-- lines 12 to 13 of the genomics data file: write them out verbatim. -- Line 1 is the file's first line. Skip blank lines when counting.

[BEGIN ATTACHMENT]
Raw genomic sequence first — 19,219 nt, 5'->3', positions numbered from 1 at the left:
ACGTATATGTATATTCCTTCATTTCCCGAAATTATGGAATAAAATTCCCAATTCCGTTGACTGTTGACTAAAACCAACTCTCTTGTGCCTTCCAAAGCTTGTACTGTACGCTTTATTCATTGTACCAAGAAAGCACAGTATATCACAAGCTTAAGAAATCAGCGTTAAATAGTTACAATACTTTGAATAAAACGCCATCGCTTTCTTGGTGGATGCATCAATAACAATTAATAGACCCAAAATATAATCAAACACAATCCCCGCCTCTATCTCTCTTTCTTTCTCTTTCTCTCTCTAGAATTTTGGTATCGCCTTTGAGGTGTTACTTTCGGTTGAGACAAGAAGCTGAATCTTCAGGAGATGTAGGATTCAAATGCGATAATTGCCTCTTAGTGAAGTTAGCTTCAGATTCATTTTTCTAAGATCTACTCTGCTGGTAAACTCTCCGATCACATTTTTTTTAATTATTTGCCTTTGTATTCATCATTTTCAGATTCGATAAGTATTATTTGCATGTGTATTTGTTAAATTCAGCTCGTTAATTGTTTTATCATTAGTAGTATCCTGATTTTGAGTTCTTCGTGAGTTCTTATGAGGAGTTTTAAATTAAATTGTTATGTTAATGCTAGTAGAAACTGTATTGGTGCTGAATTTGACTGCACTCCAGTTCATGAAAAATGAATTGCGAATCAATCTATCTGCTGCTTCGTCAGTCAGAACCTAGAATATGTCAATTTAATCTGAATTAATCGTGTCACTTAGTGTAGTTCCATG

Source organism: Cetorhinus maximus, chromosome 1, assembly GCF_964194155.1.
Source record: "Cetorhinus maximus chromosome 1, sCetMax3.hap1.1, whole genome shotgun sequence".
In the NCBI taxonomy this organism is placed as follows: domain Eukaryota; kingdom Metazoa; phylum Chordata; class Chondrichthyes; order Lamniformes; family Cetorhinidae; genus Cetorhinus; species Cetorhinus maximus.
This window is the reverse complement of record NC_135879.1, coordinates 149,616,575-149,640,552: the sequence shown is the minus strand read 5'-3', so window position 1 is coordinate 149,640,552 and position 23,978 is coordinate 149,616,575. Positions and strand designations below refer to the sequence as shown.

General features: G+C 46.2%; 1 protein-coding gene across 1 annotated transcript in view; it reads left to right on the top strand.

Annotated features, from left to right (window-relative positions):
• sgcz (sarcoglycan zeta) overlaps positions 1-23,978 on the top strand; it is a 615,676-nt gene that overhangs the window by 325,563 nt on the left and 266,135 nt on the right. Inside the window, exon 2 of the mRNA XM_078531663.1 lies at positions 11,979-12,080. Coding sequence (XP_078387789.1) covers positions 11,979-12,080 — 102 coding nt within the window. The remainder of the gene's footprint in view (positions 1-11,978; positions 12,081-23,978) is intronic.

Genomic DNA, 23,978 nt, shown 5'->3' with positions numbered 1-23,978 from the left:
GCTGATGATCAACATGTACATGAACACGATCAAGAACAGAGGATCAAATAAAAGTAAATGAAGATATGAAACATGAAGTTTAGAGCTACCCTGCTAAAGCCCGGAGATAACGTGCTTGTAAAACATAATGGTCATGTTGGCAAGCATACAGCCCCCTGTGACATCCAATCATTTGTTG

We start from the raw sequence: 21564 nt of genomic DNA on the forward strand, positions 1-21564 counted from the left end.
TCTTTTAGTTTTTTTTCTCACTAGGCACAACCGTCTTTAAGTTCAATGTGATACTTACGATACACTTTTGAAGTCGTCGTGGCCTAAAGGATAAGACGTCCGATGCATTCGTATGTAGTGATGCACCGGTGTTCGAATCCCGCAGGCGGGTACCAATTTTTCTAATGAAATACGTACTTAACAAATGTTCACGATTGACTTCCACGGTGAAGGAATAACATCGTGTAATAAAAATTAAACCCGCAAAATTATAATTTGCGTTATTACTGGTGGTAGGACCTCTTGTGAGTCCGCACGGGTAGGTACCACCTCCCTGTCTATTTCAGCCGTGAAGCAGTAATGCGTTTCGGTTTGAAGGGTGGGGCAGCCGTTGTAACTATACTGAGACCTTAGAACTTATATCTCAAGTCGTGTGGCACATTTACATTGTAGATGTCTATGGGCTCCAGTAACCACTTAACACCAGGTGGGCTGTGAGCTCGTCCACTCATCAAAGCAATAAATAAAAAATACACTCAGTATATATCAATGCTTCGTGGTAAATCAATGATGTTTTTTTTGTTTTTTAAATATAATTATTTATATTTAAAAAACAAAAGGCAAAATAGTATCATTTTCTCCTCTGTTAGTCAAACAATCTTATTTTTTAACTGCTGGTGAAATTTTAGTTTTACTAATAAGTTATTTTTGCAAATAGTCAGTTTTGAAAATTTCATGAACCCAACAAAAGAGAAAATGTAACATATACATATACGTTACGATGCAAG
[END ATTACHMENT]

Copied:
We start from the raw sequence: 21564 nt of genomic DNA on the forward strand, positions 1-21564 counted from the left end.
TCTTTTAGTTTTTTTTCTCACTAGGCACAACCGTCTTTAAGTTCAATGTGATACTTACGATACACTTTTGAAGTCGTCGTGGCCTAAAGGATAAGACGTCCGATGCATTCGTATGTAGTGATGCACCGGTGTTCGAATCCCGCAGGCGGGTACCAATTTTTCTAATGAAATACGTACTTAACAAATGTTCACGATTGACTTCCACGGTGAAGGAATAACATCGTGTAATAAAAATTAAACCCGCAAAATTATAATTTGCGTTATTACTGGTGGTAGGACCTCTTGTGAGTCCGCACGGGTAGGTACCACCTCCCTGTCTATTTCAGCCGTGAAGCAGTAATGCGTTTCGGTTTGAAGGGTGGGGCAGCCGTTGTAACTATACTGAGACCTTAGAACTTATATCTCAAGTCGTGTGGCACATTTACATTGTAGATGTCTATGGGCTCCAGTAACCACTTAACACCAGGTGGGCTGTGAGCTCGTCCACTCATCAAAGCAATAAATAAAAAATACACTCAGTATATATCAATGCTTCGTGGTAAATCAATGATGTTTTTTTTGTTTTTTAAATATAATTATTTATATTTAAAAAACAAAAGGCAAAATAGTATCATTTTCTCCTCTGTTAGTCAAACAATCTTATTTTTTAACTGCTGGTGAAATTTTAGTTTTACTAATAAGTTATTTTTGCAAATAGTCAGTTTTGAAAATTTCATGAACCCAACAAAAGAGAAAATGTAACATATACATATACGTTACGATGCAAG